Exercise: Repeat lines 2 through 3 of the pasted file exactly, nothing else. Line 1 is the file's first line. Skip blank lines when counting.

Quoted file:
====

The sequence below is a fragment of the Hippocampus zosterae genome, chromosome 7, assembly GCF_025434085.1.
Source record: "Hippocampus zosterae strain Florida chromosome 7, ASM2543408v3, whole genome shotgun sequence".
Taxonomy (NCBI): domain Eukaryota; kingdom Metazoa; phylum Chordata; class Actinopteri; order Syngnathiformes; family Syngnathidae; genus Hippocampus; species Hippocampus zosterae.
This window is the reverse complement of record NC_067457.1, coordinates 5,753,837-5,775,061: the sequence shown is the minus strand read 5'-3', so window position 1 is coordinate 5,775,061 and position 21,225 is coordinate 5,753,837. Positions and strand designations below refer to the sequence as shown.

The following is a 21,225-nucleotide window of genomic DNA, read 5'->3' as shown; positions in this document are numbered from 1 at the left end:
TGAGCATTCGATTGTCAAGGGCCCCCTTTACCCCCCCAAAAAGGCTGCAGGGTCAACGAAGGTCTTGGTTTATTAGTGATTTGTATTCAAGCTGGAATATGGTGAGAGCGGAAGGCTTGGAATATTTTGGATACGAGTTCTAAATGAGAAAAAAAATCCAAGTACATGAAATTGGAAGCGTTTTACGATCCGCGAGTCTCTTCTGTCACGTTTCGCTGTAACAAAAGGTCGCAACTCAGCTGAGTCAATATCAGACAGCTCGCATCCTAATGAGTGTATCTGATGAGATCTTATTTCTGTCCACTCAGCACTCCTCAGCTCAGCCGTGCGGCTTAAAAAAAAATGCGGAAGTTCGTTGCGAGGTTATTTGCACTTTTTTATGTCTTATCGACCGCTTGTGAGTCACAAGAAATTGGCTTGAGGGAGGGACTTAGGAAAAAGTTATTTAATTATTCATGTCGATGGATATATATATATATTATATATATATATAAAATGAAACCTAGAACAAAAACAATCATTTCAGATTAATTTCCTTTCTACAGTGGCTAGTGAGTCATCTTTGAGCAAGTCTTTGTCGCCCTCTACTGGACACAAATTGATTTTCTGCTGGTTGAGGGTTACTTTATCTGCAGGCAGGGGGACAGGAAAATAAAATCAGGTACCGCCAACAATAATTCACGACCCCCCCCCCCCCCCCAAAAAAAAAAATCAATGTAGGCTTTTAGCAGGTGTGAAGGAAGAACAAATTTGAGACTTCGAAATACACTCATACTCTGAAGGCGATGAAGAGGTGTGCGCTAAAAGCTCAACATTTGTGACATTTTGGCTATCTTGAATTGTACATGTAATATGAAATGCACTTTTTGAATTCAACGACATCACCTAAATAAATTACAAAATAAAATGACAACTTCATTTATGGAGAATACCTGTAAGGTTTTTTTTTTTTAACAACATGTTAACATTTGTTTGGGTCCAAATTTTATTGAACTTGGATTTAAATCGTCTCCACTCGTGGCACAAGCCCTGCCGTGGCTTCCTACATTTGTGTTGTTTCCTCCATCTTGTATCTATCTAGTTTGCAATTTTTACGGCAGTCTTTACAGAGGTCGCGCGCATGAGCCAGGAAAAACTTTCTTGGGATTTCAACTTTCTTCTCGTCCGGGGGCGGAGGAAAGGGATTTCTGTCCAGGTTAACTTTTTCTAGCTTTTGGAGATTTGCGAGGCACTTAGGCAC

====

Source record: "Hippocampus zosterae strain Florida chromosome 7, ASM2543408v3, whole genome shotgun sequence".
Taxonomy (NCBI): domain Eukaryota; kingdom Metazoa; phylum Chordata; class Actinopteri; order Syngnathiformes; family Syngnathidae; genus Hippocampus; species Hippocampus zosterae.